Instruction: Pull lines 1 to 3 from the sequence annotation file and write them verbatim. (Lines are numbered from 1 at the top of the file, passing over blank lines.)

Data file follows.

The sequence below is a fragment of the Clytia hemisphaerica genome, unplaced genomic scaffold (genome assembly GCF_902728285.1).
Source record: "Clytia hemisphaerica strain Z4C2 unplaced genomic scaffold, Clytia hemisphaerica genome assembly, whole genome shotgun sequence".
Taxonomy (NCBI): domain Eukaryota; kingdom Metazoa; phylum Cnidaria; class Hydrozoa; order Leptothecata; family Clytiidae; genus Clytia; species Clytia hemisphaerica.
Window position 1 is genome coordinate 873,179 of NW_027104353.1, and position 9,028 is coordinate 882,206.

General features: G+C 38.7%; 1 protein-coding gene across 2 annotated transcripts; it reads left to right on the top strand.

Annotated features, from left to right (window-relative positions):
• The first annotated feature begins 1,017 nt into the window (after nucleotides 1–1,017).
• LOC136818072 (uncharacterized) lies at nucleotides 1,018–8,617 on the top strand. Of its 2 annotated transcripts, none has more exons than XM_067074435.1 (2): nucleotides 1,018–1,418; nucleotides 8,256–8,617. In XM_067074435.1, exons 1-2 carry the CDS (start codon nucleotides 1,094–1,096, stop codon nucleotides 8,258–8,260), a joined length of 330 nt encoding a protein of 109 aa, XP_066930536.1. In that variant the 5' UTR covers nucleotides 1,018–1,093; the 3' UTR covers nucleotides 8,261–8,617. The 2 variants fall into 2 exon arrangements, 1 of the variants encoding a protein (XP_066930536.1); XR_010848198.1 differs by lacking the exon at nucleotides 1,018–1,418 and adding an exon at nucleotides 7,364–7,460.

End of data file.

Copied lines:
The sequence below is a fragment of the Clytia hemisphaerica genome, unplaced genomic scaffold (genome assembly GCF_902728285.1).
Source record: "Clytia hemisphaerica strain Z4C2 unplaced genomic scaffold, Clytia hemisphaerica genome assembly, whole genome shotgun sequence".
Taxonomy (NCBI): domain Eukaryota; kingdom Metazoa; phylum Cnidaria; class Hydrozoa; order Leptothecata; family Clytiidae; genus Clytia; species Clytia hemisphaerica.